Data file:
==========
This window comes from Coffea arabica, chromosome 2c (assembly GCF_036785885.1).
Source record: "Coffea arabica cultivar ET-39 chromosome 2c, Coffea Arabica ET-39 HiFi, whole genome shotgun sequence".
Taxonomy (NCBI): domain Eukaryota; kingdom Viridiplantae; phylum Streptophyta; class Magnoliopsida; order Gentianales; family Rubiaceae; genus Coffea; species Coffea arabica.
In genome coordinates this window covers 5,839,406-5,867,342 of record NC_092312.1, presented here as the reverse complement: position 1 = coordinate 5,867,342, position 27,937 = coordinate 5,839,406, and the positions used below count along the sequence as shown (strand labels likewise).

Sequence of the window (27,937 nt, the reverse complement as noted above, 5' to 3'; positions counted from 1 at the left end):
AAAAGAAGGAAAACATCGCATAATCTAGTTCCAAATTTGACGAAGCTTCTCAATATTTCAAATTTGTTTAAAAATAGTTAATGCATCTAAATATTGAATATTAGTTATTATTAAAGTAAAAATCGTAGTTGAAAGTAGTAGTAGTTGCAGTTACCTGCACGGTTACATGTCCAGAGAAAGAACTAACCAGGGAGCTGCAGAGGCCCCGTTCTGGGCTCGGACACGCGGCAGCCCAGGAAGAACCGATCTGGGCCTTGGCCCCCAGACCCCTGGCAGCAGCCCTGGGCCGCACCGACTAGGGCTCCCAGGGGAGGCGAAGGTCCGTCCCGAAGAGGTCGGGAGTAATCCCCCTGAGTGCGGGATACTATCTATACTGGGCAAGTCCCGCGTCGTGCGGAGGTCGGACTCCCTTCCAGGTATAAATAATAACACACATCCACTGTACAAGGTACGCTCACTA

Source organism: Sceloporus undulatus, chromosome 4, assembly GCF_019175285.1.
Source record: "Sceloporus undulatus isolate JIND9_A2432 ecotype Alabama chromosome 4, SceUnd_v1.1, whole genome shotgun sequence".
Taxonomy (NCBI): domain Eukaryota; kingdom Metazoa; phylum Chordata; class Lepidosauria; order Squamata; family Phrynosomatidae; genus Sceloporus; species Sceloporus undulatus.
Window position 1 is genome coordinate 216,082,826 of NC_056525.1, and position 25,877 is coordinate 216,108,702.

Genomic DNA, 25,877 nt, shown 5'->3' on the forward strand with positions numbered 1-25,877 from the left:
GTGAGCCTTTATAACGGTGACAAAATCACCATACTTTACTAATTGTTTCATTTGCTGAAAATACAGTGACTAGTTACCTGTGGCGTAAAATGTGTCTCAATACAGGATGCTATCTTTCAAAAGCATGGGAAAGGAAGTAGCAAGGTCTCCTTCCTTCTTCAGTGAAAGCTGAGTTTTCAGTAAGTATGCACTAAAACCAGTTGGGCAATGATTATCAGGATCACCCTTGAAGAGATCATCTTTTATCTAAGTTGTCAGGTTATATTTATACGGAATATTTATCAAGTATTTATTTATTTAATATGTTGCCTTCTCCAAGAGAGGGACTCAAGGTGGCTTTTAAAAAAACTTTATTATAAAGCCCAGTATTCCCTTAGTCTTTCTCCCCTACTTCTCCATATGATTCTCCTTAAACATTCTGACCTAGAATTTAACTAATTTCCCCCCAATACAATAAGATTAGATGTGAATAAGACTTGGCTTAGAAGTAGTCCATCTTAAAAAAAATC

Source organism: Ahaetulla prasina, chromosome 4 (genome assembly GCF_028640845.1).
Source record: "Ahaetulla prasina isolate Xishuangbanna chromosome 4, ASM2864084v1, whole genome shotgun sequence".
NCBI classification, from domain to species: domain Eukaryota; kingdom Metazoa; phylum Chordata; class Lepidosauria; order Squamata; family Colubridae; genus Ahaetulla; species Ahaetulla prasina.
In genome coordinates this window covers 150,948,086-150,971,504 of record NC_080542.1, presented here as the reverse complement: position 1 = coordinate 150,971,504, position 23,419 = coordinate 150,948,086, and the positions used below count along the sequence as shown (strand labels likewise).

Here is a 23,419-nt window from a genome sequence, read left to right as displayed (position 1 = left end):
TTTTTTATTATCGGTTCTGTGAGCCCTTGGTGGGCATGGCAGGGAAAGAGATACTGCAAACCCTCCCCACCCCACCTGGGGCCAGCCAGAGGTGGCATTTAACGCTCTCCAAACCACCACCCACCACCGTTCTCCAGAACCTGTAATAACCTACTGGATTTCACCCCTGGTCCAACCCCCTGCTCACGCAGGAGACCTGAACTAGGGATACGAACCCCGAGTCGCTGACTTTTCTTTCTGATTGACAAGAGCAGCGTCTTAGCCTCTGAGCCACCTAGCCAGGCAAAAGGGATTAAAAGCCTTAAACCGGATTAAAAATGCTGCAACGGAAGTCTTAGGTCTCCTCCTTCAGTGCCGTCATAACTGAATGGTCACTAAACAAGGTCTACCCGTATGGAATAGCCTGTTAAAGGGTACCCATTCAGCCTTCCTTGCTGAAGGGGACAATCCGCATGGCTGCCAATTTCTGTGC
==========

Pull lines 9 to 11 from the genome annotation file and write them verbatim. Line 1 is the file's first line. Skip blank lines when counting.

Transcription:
Taxonomy (NCBI): domain Eukaryota; kingdom Metazoa; phylum Chordata; class Lepidosauria; order Squamata; family Phrynosomatidae; genus Sceloporus; species Sceloporus undulatus.
Window position 1 is genome coordinate 216,082,826 of NC_056525.1, and position 25,877 is coordinate 216,108,702.

Genomic DNA, 25,877 nt, shown 5'->3' on the forward strand with positions numbered 1-25,877 from the left: